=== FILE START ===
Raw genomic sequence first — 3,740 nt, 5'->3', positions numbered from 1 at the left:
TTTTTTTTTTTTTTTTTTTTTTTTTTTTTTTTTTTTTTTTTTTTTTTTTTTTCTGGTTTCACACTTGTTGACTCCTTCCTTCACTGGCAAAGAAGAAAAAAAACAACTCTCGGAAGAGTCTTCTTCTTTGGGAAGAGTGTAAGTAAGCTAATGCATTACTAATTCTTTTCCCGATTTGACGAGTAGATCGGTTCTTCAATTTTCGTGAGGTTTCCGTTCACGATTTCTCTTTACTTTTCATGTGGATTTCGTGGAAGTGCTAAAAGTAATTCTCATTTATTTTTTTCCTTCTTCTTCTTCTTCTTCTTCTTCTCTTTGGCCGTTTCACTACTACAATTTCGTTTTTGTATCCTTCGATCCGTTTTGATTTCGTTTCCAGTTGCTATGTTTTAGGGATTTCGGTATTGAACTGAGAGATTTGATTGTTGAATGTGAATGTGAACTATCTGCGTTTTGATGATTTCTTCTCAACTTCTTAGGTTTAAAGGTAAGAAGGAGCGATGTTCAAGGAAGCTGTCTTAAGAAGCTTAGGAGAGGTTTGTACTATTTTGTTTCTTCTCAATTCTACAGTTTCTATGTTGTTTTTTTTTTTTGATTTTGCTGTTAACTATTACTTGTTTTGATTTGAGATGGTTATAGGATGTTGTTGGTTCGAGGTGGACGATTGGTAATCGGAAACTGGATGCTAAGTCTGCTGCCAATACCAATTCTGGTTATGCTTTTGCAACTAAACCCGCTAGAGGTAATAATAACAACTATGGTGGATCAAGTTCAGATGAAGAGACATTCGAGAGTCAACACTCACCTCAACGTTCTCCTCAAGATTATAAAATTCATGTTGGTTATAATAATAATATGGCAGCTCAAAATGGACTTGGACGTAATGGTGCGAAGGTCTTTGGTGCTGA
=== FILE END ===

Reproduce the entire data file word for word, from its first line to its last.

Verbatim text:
Raw genomic sequence first — 3,740 nt, 5'->3', positions numbered from 1 at the left:
TTTTTTTTTTTTTTTTTTTTTTTTTTTTTTTTTTTTTTTTTTTTTTTTTTTTCTGGTTTCACACTTGTTGACTCCTTCCTTCACTGGCAAAGAAGAAAAAAAACAACTCTCGGAAGAGTCTTCTTCTTTGGGAAGAGTGTAAGTAAGCTAATGCATTACTAATTCTTTTCCCGATTTGACGAGTAGATCGGTTCTTCAATTTTCGTGAGGTTTCCGTTCACGATTTCTCTTTACTTTTCATGTGGATTTCGTGGAAGTGCTAAAAGTAATTCTCATTTATTTTTTTCCTTCTTCTTCTTCTTCTTCTTCTTCTCTTTGGCCGTTTCACTACTACAATTTCGTTTTTGTATCCTTCGATCCGTTTTGATTTCGTTTCCAGTTGCTATGTTTTAGGGATTTCGGTATTGAACTGAGAGATTTGATTGTTGAATGTGAATGTGAACTATCTGCGTTTTGATGATTTCTTCTCAACTTCTTAGGTTTAAAGGTAAGAAGGAGCGATGTTCAAGGAAGCTGTCTTAAGAAGCTTAGGAGAGGTTTGTACTATTTTGTTTCTTCTCAATTCTACAGTTTCTATGTTGTTTTTTTTTTTTGATTTTGCTGTTAACTATTACTTGTTTTGATTTGAGATGGTTATAGGATGTTGTTGGTTCGAGGTGGACGATTGGTAATCGGAAACTGGATGCTAAGTCTGCTGCCAATACCAATTCTGGTTATGCTTTTGCAACTAAACCCGCTAGAGGTAATAATAACAACTATGGTGGATCAAGTTCAGATGAAGAGACATTCGAGAGTCAACACTCACCTCAACGTTCTCCTCAAGATTATAAAATTCATGTTGGTTATAATAATAATATGGCAGCTCAAAATGGACTTGGACGTAATGGTGCGAAGGTCTTTGGTGCTGA